In December, 1985, Mario Cuomo was about to mark his second year as New York Governor, the beginning of what would be three terms in office. He sat down with the Voice for this interview that was published in the December 17, 1985 issue. Cuomo died on January 1, 2015 at age 82.
On Thursday, November 21, the Voice held the first of a series of luncheon meetings with prominent New Yorkers. Governor Mario Cuomo consented to be our first guest. Voice editors and writers had requested that the session be off-the-record, but, upon his arrival, the governor insisted that the proceedings be on he record. We offer the following excerpts from over two hours of discussion.
Nat Hentoff: I want to ask you something about civil liberties. Here comes Dr. David Axelrod talking about the real possibility, almost the imminent possibility, of going into hotel rooms with a warrant [looking for violations of the state health code]. Keeping aside for the moment the likelihood that that kind of action will lead to the bedroom in a home, leaving aside for the moment the Supreme Court decision to review the whole sodomy question…on what kind of probable cause do you operate?
Mario Cuomo: My understanding is that he very intelligently and objectively answered a question, saying, “Read the regulation.” And if you read the regulation, what it says is if this activity is promoted in a public place — whatever you call that public place — then it’s subject to the regulation. I’m sure that what he was saying is that we didn’t close bathhouses, and we didn’t close Plato’s Retreat-type places. We didn’t close any geography or habitat. We condemned an activity, wherever it is publicly promoted. His answer was designed to say that whether you call it a hotel, or a library, or a bathhouse, [if] it’s public and you’re taking money to encourage people to do this dangerous thing, you’re subject to the regulation. Would I send people into hotels? Of course not. Your notion that the bedroom is next — that’s hysterical. There is [an] enormous difference between private conduct and what you take money for. You want to go and whip yourself with chains and whips, God bless you. Marry a guy like you. Lock yourself up in your bedroom, don’t make too much noise, because if the neighbors hear, then you’re being intrusive. But if you can muffle your moans…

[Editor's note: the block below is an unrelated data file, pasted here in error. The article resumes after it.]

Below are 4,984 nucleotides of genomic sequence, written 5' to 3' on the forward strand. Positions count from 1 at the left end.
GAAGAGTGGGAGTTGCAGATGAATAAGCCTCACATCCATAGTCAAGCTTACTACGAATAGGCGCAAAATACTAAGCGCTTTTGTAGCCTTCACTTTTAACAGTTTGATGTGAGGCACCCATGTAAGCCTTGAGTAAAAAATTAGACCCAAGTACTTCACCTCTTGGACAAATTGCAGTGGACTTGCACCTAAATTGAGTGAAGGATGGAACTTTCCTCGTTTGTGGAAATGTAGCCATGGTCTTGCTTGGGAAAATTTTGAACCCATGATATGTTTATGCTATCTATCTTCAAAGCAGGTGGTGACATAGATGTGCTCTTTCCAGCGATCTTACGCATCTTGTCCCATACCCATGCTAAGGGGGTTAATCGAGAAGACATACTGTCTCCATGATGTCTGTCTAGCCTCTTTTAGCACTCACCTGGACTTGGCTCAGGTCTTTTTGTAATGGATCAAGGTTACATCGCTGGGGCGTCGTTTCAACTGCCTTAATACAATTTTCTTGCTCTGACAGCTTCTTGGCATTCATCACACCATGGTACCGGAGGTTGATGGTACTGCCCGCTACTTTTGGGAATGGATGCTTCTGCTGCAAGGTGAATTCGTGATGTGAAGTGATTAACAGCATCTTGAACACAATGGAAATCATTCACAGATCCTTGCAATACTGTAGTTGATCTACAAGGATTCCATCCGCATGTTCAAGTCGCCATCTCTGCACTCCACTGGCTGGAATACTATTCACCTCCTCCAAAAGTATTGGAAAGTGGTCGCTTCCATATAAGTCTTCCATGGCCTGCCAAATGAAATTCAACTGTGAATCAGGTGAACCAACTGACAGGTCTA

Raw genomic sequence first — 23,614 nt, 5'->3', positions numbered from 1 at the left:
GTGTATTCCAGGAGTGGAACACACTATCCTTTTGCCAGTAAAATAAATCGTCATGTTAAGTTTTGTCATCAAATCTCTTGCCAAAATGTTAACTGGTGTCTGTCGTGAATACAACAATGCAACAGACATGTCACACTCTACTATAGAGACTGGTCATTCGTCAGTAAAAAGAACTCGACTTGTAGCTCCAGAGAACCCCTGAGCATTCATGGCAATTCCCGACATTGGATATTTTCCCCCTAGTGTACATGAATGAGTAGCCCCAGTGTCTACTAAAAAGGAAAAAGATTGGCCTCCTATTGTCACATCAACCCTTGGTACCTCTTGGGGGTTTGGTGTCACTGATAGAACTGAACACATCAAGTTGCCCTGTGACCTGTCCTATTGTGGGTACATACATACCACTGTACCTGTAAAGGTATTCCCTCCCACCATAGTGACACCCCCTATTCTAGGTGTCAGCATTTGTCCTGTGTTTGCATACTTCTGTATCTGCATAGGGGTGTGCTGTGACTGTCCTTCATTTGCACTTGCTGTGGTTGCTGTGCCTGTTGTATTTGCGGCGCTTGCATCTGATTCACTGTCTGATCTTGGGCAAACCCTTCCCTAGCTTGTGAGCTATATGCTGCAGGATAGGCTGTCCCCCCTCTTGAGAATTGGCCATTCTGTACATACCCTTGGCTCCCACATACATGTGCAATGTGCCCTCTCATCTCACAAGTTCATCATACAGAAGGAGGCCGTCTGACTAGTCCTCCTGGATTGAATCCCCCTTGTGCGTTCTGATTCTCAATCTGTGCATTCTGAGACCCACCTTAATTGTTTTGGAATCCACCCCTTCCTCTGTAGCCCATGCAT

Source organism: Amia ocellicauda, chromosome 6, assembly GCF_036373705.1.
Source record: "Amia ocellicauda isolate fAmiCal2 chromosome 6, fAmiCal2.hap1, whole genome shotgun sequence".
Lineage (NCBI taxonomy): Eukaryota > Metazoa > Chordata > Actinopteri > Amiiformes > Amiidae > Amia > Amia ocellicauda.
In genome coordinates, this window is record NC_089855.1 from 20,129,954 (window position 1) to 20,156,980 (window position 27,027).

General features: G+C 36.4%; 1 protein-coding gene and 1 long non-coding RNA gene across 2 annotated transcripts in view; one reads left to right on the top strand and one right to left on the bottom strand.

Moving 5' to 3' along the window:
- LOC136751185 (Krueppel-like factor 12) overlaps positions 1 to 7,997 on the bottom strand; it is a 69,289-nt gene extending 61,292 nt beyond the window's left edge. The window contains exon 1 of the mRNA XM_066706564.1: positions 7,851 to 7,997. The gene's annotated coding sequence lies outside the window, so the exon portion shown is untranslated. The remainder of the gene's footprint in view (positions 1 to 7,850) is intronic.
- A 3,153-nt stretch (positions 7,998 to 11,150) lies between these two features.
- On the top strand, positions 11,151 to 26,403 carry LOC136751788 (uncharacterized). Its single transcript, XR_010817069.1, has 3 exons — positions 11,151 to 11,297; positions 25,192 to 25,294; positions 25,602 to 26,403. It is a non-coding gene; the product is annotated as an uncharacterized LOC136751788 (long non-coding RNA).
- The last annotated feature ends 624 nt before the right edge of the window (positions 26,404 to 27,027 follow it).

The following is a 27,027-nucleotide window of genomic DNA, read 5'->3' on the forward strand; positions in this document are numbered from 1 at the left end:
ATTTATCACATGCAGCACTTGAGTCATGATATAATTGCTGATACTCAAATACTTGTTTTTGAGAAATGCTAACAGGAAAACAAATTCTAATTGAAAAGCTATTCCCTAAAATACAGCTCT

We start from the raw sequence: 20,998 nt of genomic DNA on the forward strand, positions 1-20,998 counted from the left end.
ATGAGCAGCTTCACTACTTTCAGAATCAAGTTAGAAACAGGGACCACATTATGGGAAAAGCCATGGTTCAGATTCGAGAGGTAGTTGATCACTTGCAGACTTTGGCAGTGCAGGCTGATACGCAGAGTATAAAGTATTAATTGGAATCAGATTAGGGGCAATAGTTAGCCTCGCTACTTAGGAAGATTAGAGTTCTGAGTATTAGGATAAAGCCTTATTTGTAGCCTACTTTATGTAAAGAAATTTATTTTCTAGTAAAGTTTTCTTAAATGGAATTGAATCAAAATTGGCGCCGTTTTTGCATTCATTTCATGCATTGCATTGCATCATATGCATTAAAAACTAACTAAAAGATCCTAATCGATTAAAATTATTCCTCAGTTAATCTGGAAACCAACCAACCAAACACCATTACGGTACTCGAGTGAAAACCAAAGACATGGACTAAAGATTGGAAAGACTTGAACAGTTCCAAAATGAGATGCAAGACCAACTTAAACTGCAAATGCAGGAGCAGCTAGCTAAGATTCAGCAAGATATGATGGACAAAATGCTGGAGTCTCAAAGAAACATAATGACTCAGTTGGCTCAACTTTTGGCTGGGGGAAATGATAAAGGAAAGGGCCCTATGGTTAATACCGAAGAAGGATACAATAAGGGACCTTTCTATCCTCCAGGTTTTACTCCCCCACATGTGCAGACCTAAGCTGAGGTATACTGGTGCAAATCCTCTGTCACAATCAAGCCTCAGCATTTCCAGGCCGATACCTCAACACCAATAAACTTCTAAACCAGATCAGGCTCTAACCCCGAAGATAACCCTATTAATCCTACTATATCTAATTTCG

Richard Goldstein: There is a network of gay-owned hotels in this state —
Cuomo: I’ll take your word for it.
Goldstein: Thank you. Bed and breakfast places. They are in small towns; they are fragile establishments. They are places where people go, not for sex, but because they can’t show ordinary affection in the kinds of establishments you go to with to your wife. They are threatened by your regulations. In a town like Ghent, New York, the police chief has already been to the bed and breakfast and made inquiries. And what goes on in the bed and breakfast overnight is in violation of your guidelines. Because the sexual activities that are ordinary encounters in those hotels are in violation of your guidelines.
Cuomo: Let me come back to the purpose, okay? The original suggestion to me was that we close bathhouses. And the suggestion was that this is a place where there is gay intercourse — for want of a better description. And that is a dangerous activity, generically, and it ought to be prohibited. I said no two years ago to closing bathhouses. I said no this year. I said that I wouldn’t close bathhouses because constitutionally you can’t. Because morally, it doesn’t make any sense. What if they are giving baths in the bathhouses? How would I define a bathhouse? I would have to define it in terms of the activity I’m trying to prohibit. The activity that we’re trying to prohibit, the anal intercourse, the fellatio, whatever it is, and that’s not terribly relevant to me, because I didn’t make that judgment. I asked the scientists to tell me, “In your opinion, is there a sexual activity that is likely to spread this AIDS, which kills people — and has now made it into the whole population?” The scientists came back and said, “Yes. Anything that moves blood to blood or semen to blood.” And then I said, “I leave it to you to tell the governor how dangerous these activities are.” And the scientists came back and said, “They’re killing people.”